[Artwork by Iraqi cartoonist Ahmad Falah shows Trump with a red paintbrush; behind him, the White House has been painted blood red to reflect the violence of Trump’s statements, via Niqash.org]
Hate crimes have spiked during this period with many expecting “the situation to get worse in the future.”
My colleague here at IC, Andy Tenido, experienced the violent and racist atmosphere at a Trump primary event in Albequerque, where he was assaulted by Trump supporters and security while filming undocumented-rights protesters.
The wave of hate crimes in this country while alarming has actually inspired anti-Trump protests around the country. Students, immigrant-rights groups, Black Lives Matter, LGBTQ, and others have mobilized large protests in places like NYC, Oakland, Chicago, Seattle, Miami, and Portland. Trump hasn’t been sworn into office yet and I can see these protests continuing well into the first months of his administration, hopefully longer.
Hundreds of students from three San Mateo High schools rally at Central Park to promote unity and togetherness post elections. pic.twitter.com/0qwghKHMuu
— Vic Lee (@vicleeabc7) November 15, 2016
— Alejandro Alvarez (@aletweetsnews) November 15, 2016
— ABC7News (@ABC7News) November 15, 2016
+1,000 AntiTrump protesters taken over downtown Miami. Many calling for popular vote to override electoral college pic.twitter.com/ljbGuISvtR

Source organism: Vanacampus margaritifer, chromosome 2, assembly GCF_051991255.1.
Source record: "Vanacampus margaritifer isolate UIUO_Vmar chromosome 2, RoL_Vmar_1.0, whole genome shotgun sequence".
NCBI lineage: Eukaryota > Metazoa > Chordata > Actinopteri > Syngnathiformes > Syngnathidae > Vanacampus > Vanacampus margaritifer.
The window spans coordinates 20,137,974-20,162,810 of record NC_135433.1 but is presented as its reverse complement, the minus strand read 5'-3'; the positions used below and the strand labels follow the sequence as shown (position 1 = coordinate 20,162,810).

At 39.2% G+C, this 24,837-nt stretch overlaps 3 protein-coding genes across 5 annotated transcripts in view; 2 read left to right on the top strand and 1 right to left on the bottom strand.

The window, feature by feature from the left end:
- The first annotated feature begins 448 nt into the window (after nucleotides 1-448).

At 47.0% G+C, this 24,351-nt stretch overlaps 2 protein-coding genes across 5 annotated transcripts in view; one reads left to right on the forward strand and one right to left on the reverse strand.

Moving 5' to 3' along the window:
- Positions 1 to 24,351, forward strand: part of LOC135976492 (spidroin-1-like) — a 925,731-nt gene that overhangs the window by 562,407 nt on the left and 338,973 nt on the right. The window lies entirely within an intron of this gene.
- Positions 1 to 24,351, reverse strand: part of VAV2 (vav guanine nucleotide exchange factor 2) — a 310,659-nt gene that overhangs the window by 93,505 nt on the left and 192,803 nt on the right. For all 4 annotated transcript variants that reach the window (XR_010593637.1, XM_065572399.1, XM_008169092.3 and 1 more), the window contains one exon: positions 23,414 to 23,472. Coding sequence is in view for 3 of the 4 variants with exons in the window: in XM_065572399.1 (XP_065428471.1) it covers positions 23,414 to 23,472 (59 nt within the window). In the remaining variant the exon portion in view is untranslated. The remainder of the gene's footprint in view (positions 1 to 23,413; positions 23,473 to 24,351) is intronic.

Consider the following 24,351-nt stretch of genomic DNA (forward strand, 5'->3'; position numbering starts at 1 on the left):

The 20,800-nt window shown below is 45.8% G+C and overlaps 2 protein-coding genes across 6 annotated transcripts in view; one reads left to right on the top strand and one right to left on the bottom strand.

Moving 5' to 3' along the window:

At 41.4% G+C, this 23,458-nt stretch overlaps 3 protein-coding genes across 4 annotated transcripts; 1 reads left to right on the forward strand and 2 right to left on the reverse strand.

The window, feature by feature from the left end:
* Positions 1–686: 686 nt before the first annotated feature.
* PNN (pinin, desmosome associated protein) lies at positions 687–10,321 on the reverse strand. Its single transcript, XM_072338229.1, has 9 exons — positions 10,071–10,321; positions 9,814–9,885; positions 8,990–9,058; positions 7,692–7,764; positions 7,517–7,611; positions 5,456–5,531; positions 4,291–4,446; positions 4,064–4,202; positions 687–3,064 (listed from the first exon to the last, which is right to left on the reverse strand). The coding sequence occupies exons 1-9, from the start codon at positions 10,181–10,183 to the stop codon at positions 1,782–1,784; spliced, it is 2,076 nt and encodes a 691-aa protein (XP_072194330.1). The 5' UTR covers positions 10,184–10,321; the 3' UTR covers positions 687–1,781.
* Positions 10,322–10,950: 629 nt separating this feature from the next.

— Mariana_Atencio (@marianaatencio) November 12, 2016
— Mariana_Atencio (@marianaatencio) November 11, 2016
I’m a news junkie that probably spends too much time monitoring the AP, Reuters, and AFP wires on my phone, in addition to Twitter.
His potential CIA director? Loves waterboarding.
His potential Attorney-General? He was the “the second nominee in 50 years to be denied confirmation as a federal judge,” viewed the Voting Rights Act a “piece of intrusive legislation,” and allegedly had no problem with the Ku Klux Klan until he learned they “smoked marijuana.” Though remember, he was only “joking” about the latter…
Trump’s National Security Advisor. pic.twitter.com/N5HcrM5sAm
— Imraan Siddiqi (@imraansiddiqi) November 17, 2016
When’s the last time you saw a Klan leader getting excited by an Attorney General appointment? https://t.co/AZqkh19HFI
— Matt Pearce (@mattdpearce) November 18, 2016
— The Hill (@thehill) November 14, 2016
— Simon Maloy (@SimonMaloy) November 16, 2016
Breitbart, celebrating Trump’s Flynn appointment, endorses “holy rage” in “World War III” against all of Islam. pic.twitter.com/t9ZHF2h2ih
— Jeff Sharlet (@JeffSharlet) November 20, 2016
An exiled Syrian summed it up the best to me: “He’s choosing those people who hate and provoke others. His nominees for ministry of defense and foreign affairs are clear example.” They went on to say, “Racism has been there all the time and ignoring it doesn’t help. It’s always good, but hard, to face the reality and stop hypocrisy.”
I try to connect with other media activists around the world. While the fight in the US may not be the same as in London, Rio, Beirut, Cairo, or Gaza, we can learn from each other.
So I decided to interview four media activists that I have collaborated with in other independent media groups about the inevitable Donald Trump regime. Han Wan Tan of Mangal Media, Kareem Chehayeb of Beirut Syndrome, and Mark Bairden and Noor el-Turk of The New Arab and Middle East Eye agreed to participate.
What was your first reaction to the election?
Kareem: I was up at five in the morning to see how the elections were going. I felt it was going to be very close, with Clinton just edging it…we all know what happened, obviously. I was shocked that Trump won by such a margin, at the same time, something told me never to rule out Trump, despite it seeming like the odds against him were very high.